Tuesday, April 15, 2014

Radio Silence

Things have been oddly quiet around here the last three days.  Have you noticed?

Our internet is down.

First, Brad thought it must be a problem with our provider, but after contacting them, he realized it wasn't.

Next, he called his handy computer guru. After explaining our issues, Jerry seems to think it's the router.

That's something Brad can fix. If he could find the time to do it. He didn't come home until after 11 pm last night, and he left before 7 am this morning.

I've stooped to using my iPhone as a hot spot, but that doesn't make my pictures any more accessible.  Hopefully by tomorrow all will be back to normal.

Last week was a killer around here. Every single one of us got hammered with a 24-hour flu--all in separate 24 hours. Hyrum and Evie and Lily threw up all night on three different nights. Lily's happened to be in a tent while she was camping with Brad and Eve. 

At least it was a quick little bugger. 

Hyrum threw up all night, felt yucky all morning, and watched TV with his blanket from the couch. When Evie got home from school and after they ate lunch, he disappeared for a moment, then came around the corner and said, "Ok, Mom. See ya in a few hours." He had grabbed his backpack and was headed out the door to school! Did I let him go? Yep, I did.

Hopefully today all will be back to normal.

Vomit, router, and all.

Saturday, April 12, 2014

Saturday #15

It was 1980, and Brooke Shields was everywhere--ads, movies, billboards.

It was 1980, and Jenny Tucker was almost eleven years old. Our family was at the annual Tucker reunion camp out, and my cousin LaNay and I were busy collecting rocks, sticks, and flowers to create monuments to our secret crushes at the deserted campsite next to ours. Other than writing these perfect boys' names in the dirt with a squirt bottle, I remember little of this reunion--aside from one conversation I had with Grandma Tucker.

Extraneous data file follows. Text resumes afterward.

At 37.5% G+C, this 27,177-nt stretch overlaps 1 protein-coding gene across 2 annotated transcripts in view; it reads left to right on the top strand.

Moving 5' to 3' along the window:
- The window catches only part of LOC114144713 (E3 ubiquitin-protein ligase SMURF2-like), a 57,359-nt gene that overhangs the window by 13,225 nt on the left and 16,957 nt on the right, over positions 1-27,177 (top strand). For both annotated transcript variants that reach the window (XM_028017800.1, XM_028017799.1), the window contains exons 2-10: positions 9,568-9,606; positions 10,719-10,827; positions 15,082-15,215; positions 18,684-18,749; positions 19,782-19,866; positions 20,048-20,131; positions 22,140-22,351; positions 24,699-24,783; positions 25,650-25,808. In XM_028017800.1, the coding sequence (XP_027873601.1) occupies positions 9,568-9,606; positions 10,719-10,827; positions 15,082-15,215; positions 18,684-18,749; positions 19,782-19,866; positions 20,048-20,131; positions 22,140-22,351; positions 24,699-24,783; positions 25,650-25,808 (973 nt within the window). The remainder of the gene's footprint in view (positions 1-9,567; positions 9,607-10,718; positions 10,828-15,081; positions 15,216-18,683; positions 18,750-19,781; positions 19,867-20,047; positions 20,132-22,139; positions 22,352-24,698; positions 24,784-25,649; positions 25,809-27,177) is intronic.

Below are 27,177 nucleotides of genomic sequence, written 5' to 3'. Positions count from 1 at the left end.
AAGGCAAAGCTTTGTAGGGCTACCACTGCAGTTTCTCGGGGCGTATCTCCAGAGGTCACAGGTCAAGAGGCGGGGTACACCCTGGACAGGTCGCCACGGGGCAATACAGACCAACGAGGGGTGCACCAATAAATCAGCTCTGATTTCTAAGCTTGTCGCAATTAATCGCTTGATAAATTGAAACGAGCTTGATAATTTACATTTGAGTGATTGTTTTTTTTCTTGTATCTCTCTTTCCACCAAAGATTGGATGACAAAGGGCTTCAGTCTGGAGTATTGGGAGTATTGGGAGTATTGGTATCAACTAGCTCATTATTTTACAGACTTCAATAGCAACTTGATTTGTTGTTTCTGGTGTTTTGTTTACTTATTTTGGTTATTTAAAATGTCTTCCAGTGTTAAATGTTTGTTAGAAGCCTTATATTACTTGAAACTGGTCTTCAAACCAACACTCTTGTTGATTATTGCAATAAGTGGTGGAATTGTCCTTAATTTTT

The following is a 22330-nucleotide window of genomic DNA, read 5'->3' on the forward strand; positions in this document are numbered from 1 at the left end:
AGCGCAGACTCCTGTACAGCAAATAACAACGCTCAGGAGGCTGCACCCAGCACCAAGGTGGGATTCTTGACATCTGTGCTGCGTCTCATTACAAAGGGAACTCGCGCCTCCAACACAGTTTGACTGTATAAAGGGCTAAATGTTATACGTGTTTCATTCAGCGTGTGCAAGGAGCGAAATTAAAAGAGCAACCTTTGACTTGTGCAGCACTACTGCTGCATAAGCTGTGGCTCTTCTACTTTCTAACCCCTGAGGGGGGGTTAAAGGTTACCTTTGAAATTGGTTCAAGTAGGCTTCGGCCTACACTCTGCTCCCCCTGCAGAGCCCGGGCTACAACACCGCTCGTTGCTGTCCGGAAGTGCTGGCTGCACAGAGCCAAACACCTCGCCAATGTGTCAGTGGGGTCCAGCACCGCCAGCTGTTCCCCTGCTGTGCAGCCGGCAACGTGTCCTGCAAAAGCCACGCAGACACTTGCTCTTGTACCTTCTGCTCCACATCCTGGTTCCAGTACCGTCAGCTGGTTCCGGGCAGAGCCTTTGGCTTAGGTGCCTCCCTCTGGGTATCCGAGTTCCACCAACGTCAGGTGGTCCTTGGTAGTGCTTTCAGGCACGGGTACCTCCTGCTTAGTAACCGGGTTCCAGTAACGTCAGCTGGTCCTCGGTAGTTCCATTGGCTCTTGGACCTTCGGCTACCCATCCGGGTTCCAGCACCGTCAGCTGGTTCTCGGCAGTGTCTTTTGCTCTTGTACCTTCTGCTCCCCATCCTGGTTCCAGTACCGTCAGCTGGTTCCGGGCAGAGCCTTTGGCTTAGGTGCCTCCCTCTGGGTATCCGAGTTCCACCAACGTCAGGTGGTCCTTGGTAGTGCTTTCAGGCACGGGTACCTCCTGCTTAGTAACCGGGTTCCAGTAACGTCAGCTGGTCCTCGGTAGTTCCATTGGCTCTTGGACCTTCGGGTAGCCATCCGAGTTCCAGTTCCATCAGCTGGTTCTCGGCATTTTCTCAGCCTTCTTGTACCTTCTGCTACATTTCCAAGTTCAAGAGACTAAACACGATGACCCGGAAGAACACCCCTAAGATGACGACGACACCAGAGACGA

Grandma was a well-kept woman. She always had her hair done perfectly, always wore a brooch and lipstick and lace-up oxfords with her panty hose, and always smelled of fancy powder from the puff on her vanity table.

During this particular weekend, I remember sitting close to her as she told me, for the umpteenth time, how much Grandpa Tucker would have loved all of these beautiful little girls running around everywhere. (My grandpa was killed in a car accident in 1959, leaving behind his wife and five sons ages seventeen to three.) I had heard her say this exact thing so many times that Grandpa seemed real to me, like he really would have hugged me and loved me if he had been there.

What came from her lips next is forever etched in my brain.

"Always love your thick eyebrows, Jenny. Look at Brooke Shields. She is the most beautiful woman in the world, and she has thick eyebrows, just like you. Never pluck them. Always love them. They are beautiful."

And with that, I was off to refill my squirt bottle to write "Michael" in the dirt one more time.

I never forgot that my grandma thought my eyebrows were beautiful. My Tucker eyebrows--the ones I had inherited from a phantom grandfather with a crooked smile, who would have loved me unconditionally, just because I was his.

I held off shaping my brows till late in my life (as my wedding album and driver's license picture from 1995 attest), but every time I pick up the tweezers even now, I think of that moment and memory. I think of a loving grandmother who with a single conversation permanently changed my perspective of myself, and forever linked me to the grandfather whose features I bear and whose blood I share.

Friday, April 11, 2014

Foto Friday--Grandma's Favorites

Sunshine streaming through the huge kitchen window every morning during breakfast
 Evie loved holding that baby boy. I'm so glad that my baby has so many chances to hold babies that are still "hers" even though they aren't her siblings.